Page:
Frequency reflected strengths transform
dependence of the amplitude of ultrasonic signals from three bonds between Lucite blocks whose failure are indicated. These data were deduced from a Fourier of a broad band ultrasonic pulse.
Comparison between various theoretical models for the frequency dependence of the reflection of ultrasonic energy by a planar impedance variation wi th measurements made on a bond between lucite blocks formed at the different temperatures indicated.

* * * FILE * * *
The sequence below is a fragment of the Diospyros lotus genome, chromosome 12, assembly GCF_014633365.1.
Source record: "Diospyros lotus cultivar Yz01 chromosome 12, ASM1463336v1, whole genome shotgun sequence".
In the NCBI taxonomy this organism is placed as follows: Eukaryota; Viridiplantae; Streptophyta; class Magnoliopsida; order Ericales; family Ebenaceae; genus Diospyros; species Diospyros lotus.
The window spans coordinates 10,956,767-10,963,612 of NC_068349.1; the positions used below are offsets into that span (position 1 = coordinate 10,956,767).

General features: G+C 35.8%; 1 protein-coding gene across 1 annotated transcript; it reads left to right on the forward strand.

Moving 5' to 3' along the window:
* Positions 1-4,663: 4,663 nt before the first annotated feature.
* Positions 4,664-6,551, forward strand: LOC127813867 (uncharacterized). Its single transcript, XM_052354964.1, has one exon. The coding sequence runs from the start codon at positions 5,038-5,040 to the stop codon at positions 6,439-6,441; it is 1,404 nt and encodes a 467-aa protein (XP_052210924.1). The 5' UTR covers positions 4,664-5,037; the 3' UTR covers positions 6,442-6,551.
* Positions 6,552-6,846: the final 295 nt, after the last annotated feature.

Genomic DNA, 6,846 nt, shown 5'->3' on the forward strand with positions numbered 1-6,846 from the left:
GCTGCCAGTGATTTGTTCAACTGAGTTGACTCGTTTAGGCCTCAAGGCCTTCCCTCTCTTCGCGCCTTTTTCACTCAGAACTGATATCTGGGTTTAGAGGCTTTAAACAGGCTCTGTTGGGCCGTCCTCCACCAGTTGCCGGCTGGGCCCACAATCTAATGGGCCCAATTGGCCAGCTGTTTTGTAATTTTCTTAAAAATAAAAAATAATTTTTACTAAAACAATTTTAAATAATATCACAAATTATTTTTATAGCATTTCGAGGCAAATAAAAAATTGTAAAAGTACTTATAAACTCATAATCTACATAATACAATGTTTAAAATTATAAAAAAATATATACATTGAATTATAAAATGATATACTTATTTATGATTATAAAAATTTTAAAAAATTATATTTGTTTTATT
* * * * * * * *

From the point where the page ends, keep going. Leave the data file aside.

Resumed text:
mathematical model to fit the data that were observed . The data are correct but we must go back and do some more work and look at some different kinds of models for reflection at interfaces. I also think that the results represent a warning that we should start looking right away at other kinds of ultrasonic interactions with the interface, and in particular, waves that propagate along the interface or reflect from the interface at large angles. In short, we will have to be a little more subtle with our sound waves .